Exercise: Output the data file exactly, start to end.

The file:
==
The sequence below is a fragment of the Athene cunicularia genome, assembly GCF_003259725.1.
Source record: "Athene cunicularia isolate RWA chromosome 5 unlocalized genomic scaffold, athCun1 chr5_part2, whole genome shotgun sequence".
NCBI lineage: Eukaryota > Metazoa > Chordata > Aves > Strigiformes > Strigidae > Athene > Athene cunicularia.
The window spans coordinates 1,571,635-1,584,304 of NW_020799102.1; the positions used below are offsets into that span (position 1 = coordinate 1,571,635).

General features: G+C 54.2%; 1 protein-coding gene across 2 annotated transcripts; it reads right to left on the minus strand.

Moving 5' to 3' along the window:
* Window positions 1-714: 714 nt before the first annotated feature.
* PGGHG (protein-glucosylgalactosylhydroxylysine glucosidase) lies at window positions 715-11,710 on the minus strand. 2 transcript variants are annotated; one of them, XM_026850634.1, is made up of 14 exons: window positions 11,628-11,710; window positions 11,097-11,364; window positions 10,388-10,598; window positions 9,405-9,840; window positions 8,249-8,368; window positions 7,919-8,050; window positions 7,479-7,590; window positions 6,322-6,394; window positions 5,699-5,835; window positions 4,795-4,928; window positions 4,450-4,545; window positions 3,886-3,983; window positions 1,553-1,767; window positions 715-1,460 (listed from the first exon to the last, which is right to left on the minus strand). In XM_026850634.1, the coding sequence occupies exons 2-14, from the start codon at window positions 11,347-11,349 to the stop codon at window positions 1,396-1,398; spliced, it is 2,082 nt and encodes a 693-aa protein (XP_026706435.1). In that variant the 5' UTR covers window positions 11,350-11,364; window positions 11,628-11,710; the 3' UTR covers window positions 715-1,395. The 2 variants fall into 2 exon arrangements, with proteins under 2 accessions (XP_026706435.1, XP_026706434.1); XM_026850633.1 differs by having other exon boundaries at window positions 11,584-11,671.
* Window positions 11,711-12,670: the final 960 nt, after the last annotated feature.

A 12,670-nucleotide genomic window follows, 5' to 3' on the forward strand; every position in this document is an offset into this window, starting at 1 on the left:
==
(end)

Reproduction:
The sequence below is a fragment of the Athene cunicularia genome, assembly GCF_003259725.1.
Source record: "Athene cunicularia isolate RWA chromosome 5 unlocalized genomic scaffold, athCun1 chr5_part2, whole genome shotgun sequence".
NCBI lineage: Eukaryota > Metazoa > Chordata > Aves > Strigiformes > Strigidae > Athene > Athene cunicularia.
The window spans coordinates 1,571,635-1,584,304 of NW_020799102.1; the positions used below are offsets into that span (position 1 = coordinate 1,571,635).

General features: G+C 54.2%; 1 protein-coding gene across 2 annotated transcripts; it reads right to left on the minus strand.

Moving 5' to 3' along the window:
* Window positions 1-714: 714 nt before the first annotated feature.
* PGGHG (protein-glucosylgalactosylhydroxylysine glucosidase) lies at window positions 715-11,710 on the minus strand. 2 transcript variants are annotated; one of them, XM_026850634.1, is made up of 14 exons: window positions 11,628-11,710; window positions 11,097-11,364; window positions 10,388-10,598; window positions 9,405-9,840; window positions 8,249-8,368; window positions 7,919-8,050; window positions 7,479-7,590; window positions 6,322-6,394; window positions 5,699-5,835; window positions 4,795-4,928; window positions 4,450-4,545; window positions 3,886-3,983; window positions 1,553-1,767; window positions 715-1,460 (listed from the first exon to the last, which is right to left on the minus strand). In XM_026850634.1, the coding sequence occupies exons 2-14, from the start codon at window positions 11,347-11,349 to the stop codon at window positions 1,396-1,398; spliced, it is 2,082 nt and encodes a 693-aa protein (XP_026706435.1). In that variant the 5' UTR covers window positions 11,350-11,364; window positions 11,628-11,710; the 3' UTR covers window positions 715-1,395. The 2 variants fall into 2 exon arrangements, with proteins under 2 accessions (XP_026706435.1, XP_026706434.1); XM_026850633.1 differs by having other exon boundaries at window positions 11,584-11,671.
* Window positions 11,711-12,670: the final 960 nt, after the last annotated feature.

A 12,670-nucleotide genomic window follows, 5' to 3' on the forward strand; every position in this document is an offset into this window, starting at 1 on the left: